Academic journal article International Journal of Child and Adolescent Health

A Review of Intervention Programs That Assist the Transition for Adolescence into High School and the Prevention of Mental Health Problems

Academic journal article International Journal of Child and Adolescent Health

A Review of Intervention Programs That Assist the Transition for Adolescence into High School and the Prevention of Mental Health Problems

Article excerpt

Introduction

For adolescents, the transition from primary school (junior school) into high school (secondary school) is a stressful life event, and coincides with major developmental changes. This transition is a crucial time frame for establishing positive mental health and social behaviours, for this is also a time when young people are under rapid emotional, physical and social change (1). The importance of a smooth transition to high school is vital to protect the adolescent from developing symptoms of anxiety and depression which could ultimately lead to the development ongoing mental health problems.

Current research reveals that subsequently children and adolescents are experiencing depression at an unprecedented rate (2). For example, the most recent Global Burden of Disease study ranked depressive disorders fourth in the estimate of disease burden and it was predicted that by the year 2020, depression would rank second in the cause of disability worldwide (3). The prevalence of adolescent depression has been estimated at 14% for adolescents aged of 15 and 18 years of age, with 9% of adolescents experiencing their first episode of severe depression by the age of 14 (4). Given the prevalence of depressive disorders and, the impact that they have it is increasingly important that effective prevention and early intervention programs are available to adolescents generally and those at-risk of developing mental health problems.

There are two well documented ways of reducing the burden that depressive disorders place on the public health system. The first being the introduction of tailored treatment programs for new and existing cases, and the second being the introduction of prevention programs targeting specific age cohorts within the population (5). There are many intervention programs developed for the treatment of depression (see 4), however, relatively few have focused on preventing the onset of depressive symptoms (5). Recent literature describes three categories for preventative interventions: universal, selective, and indicated (6). Universal preventive interventions target entire population groups of the general public; selective interventions target individuals or subgroups whose risk of developing mental health issues (due to their biological, psychological or social risk factors) is above average; and indicated intervention programs target individuals who have early signs or symptoms of a clinical disorder but have not yet crossed the threshold for clinical diagnosis (such as sub-threshold symptoms of anxiety and/or depression) (7).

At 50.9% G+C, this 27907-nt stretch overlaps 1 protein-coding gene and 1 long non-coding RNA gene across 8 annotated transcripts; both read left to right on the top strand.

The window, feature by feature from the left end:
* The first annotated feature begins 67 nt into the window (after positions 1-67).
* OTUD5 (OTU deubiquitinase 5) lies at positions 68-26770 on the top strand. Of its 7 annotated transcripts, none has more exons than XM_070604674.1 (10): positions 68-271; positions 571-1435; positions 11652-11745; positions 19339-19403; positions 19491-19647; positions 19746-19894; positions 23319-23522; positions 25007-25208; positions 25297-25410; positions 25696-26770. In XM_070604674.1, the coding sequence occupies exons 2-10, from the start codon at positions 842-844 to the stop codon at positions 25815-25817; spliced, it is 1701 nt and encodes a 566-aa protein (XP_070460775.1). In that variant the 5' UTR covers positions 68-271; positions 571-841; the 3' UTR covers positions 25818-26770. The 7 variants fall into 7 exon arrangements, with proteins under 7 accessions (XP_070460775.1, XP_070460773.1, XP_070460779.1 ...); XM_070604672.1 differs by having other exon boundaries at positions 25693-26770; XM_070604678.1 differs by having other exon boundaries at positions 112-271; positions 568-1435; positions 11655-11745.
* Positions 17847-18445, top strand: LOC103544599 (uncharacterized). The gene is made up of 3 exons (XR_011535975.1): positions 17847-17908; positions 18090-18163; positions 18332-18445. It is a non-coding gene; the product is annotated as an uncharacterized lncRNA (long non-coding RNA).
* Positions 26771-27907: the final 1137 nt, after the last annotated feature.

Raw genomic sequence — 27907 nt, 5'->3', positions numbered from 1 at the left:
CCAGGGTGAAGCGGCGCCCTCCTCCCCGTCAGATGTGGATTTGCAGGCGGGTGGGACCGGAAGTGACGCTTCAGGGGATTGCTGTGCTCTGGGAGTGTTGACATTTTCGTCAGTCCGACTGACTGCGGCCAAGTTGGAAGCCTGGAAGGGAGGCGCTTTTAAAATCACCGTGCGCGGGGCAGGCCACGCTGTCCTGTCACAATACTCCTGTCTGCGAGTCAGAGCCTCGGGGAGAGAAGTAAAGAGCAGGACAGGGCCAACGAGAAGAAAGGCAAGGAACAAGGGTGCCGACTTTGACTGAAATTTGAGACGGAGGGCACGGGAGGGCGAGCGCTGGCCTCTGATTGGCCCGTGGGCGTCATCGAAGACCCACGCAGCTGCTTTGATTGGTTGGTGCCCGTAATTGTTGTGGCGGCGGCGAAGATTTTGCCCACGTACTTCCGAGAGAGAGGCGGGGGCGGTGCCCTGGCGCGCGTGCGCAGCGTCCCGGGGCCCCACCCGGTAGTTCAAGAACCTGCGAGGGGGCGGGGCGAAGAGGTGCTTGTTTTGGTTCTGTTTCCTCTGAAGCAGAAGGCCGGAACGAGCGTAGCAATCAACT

The incidence of major depression peaks between the ages of 15 and 18 years and for this reason depression is described as being a 'developmental phenomenon' (8). It has been suggested that a developmental intervention window exists between the ages of 11 to 15 years, as it is during this time period that depression and anxiety symptoms first manifest themselves, typically only at sub-clinical levels. Hence, it is posited that this early adolescent period may well be the optimum time to introduce preventative intervention programs (9, 10).

Therefore this review focussed on the effective programs that are currently available for the early intervention and prevention of depression and anxiety in adolescence (during the transition to high school 12 to 14 years of age). In particular, this review aims to critique and discuss the different components of programs that assist young people as they transition into adolescence and high school, with the hope of continuing further development of programs that are specific to this cohort.

Methods

The studies reviewed and assessed for this article were international prevention programs that were implemented to assist the transition to high school, and specifically for the prevention of adolescent anxiety and depression. These programs were critically analysed for efficacy, content, and delivery techniques. …

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